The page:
The Pilgrim's Progress
Although John Bunyan’s Pilgrim emerged in Puritan dress from the Town Prison on Bedford Bridge in 1676, he has remained to this day, in more than 120 languages, an influence which is almost as wide as Christianity itself. Many explanations are offered for the book’s enduring appeal—the masterly allegory which can charm both child and adult; the great humanness of the characters who, after a few rapid strokes, appear in flesh and blood likeness; the plain, vivid English—and yet all these things are secondary.
Above all, Pilgrim’s Progress is a life story. It depicts the life which Bunyan himself lived and, at the same time, the life with which all Christians can substantially identify themselves. For, as Augustus M. Toplady wrote, the book describes ‘every stage of a Christian’s experience, from conversion to glorification.’ It does so with such abiding relevance because Bunyan’s world of thought is that of the Bible itself.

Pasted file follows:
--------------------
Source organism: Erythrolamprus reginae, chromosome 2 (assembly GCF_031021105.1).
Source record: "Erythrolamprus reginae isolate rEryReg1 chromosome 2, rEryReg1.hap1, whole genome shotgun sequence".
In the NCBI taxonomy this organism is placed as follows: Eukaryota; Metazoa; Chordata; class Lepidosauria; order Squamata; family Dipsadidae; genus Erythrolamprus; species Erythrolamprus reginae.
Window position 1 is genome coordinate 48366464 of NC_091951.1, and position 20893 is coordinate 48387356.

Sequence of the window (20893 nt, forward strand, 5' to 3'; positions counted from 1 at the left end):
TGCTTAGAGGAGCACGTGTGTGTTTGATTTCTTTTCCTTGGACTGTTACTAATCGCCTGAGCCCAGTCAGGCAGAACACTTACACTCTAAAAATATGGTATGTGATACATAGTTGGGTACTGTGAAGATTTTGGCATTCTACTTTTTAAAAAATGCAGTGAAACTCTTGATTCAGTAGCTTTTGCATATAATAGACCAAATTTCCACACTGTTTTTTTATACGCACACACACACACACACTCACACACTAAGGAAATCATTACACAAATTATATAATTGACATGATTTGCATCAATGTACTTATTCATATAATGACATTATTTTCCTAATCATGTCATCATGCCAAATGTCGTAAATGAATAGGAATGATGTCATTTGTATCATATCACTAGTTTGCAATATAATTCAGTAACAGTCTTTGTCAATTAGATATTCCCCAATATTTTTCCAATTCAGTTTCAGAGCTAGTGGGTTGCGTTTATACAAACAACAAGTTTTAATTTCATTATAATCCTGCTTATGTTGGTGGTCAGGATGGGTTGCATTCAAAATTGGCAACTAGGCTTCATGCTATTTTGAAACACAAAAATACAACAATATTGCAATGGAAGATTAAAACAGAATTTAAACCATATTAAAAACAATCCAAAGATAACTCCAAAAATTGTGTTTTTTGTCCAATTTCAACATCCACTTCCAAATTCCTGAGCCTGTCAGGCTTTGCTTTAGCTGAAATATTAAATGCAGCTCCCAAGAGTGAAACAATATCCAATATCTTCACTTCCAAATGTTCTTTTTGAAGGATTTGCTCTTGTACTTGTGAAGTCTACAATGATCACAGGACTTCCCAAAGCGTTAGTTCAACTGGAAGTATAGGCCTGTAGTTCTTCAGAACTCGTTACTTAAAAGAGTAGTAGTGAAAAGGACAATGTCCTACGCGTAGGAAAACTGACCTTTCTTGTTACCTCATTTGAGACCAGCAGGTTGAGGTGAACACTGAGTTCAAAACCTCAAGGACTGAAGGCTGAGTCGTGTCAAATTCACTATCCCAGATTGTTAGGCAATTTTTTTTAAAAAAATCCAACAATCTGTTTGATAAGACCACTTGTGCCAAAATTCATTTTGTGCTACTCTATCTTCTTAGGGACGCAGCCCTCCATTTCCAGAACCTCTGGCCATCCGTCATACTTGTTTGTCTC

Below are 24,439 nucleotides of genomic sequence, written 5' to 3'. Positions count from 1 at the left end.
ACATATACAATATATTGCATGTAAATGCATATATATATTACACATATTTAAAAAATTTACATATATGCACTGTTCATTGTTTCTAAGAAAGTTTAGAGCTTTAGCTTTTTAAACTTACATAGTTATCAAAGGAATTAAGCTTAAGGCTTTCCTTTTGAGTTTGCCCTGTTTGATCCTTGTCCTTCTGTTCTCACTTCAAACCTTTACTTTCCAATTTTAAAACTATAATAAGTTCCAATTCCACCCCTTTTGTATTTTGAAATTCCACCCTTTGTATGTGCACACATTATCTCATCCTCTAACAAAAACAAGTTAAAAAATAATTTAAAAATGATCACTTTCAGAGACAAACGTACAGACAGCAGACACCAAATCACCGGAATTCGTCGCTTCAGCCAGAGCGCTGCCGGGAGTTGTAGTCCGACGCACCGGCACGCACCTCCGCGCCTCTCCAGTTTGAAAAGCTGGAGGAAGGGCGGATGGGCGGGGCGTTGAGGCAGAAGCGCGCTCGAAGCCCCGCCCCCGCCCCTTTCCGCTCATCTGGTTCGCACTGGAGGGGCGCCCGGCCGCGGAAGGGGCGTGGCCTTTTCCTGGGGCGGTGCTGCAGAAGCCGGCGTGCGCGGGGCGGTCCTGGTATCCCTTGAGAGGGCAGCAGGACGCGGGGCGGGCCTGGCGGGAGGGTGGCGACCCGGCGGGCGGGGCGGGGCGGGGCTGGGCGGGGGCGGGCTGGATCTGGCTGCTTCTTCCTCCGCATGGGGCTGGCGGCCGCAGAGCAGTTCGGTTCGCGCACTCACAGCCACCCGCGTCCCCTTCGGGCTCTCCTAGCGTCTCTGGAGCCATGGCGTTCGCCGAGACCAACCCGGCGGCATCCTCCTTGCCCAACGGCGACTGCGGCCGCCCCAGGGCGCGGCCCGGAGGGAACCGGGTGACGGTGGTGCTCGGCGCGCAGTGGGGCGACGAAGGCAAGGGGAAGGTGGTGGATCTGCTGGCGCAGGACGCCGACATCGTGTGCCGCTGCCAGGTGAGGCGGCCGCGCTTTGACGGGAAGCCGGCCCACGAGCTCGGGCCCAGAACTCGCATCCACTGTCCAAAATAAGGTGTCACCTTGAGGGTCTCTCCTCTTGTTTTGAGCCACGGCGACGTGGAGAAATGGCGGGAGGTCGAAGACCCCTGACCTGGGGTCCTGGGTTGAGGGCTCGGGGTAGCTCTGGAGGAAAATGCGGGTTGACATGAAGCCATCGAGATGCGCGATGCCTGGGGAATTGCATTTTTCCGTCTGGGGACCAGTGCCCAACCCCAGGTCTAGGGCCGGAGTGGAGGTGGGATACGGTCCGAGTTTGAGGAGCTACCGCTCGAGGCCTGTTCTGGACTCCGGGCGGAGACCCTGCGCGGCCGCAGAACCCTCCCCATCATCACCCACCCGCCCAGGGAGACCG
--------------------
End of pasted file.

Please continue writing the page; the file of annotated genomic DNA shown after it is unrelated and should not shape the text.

This re-typeset edition of Pilgrim’s Progress is based on the edition published by John C. Nimmo in 1895. It includes marginal notes and Scripture references, together with the fine etchings by William Strang.
‘It is a masterpiece of piety and genius; and will, we doubt not, be of standing use to the people of God be so long as the sun and moon endure.’ , A. M. TOPLADY.
‘Read anything of his, and you will see that it is almost like reading the Bible itself. He had read it till his whole being was saturated with Scripture; and, though his writings are charmingly full of poetry, yet he cannot give us his Pilgrim’s Progress – without continually making us feel and say, “Why, this man is a living Bible!”’ , C. H. SPURGEON.